Posts tagged ‘lotro’

Cryptic Connection Woes

Blaugust 2015 Day 31

My multitasking experiment has hit a speed bump. It’s hard to rotate through three MMOs when two of them are having connection issues. According to the Neverwinter community manager, Cryptic is having an issue with their ISP. As someone whose been on the phone with Comcast twice in the last seven days and having a technician come out Thursday to check the wiring both inside and outside, I can sympathize. At least they’re taking care of players and extending active events.

I didn’t play any games last night. Yesterday’s Golem Arcana write-up took longer than I expected, and I burned quite a bit of time on YouTube and Reddit, but I did get some LotRO in on Sunday that I didn’t mention in yesterday’s post. My return to Middle-Earth had made Wininoid nostalgic, and we got together with a pair of low level characters (Loremaster for him, Champion for me) and completed the post-tutorial quests in Comb. I hadn’t done any of those since the last revamp was done. I don’t expect I’ll spend a ton of time on alts though, as my main goal in LotRO for the multitasking experiment is to get my hunter, Brynulf, back to the level cap, and more importantly experience Isengard and Rohan.

Tonight’s plan will be to check in with STO and Champions and see if I have any luck. I’d at least like to review my completed duty officer assignments and schedule some new R&D projects. Failing that, I’ll probably end up in Kerbal Space Program again. I still have a Jool moon lander to put in orbit and dock with the Kerbol Explorer 1.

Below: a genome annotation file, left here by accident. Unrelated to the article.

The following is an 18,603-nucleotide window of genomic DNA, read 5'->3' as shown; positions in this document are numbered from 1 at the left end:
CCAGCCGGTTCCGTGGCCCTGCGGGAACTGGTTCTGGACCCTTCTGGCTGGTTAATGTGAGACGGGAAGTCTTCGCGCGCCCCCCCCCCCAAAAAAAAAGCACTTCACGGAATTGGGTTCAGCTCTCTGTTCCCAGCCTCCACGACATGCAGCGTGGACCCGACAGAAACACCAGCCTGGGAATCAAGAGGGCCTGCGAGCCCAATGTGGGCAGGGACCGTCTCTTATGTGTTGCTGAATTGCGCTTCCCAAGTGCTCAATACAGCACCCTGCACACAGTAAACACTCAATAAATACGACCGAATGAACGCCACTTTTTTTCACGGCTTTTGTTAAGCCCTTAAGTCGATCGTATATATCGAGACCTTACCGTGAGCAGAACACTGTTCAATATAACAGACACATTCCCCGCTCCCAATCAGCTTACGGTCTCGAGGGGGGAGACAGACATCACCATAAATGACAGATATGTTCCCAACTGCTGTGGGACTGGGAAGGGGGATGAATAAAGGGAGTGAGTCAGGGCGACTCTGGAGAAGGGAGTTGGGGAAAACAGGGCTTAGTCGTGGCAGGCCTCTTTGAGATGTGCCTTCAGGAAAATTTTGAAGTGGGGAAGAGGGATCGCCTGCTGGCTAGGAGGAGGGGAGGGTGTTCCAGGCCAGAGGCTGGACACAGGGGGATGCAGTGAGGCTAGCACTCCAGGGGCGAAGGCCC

Meandering towards Isengard

Blaugust 2015 Day 27

I played LotRO last night, continuing my multitasking experiment. I nearly cut my play session short though as the next quest I picked up after completing some small errand quests involved a solo instance required me to help four NPCs defeat multiple waves of enemies for 8 minutes. By about 2 minute remaining mark, all of the NPCs were usually dead and my Hunter would be overwhelmed shortly after that. After three attempts I almost stopped for the night but I decided to give it one more shot and barely managed to finish the quest. It was so close that I actually thought I’d failed it again. I didn’t realize until I attempted to talk to the quest giver to reenter the solo instance and got the completion dialog instead.

The cool thing though was that quest was the last one for the current area. I had one last quest which involved riding to a different area and talking to an NPC and then riding back, I’d forgotten how much of that type of busy work was in LoTRO, and then it was off to the south into the Gap of Rohan. More specifically to the Heathfells which are beautiful. I’m pretty sure that’s Isengard in the distance, if so it’s my first sighting. The Gap of Rohan outlines three different regions, so I doubt I’ll get to Isengard quickly unless I decide to skip content. I have time though.

lotroclient 2015-08-27 00-01-40-44


Back to Middle-Earth

Blaugust 2015 Day 18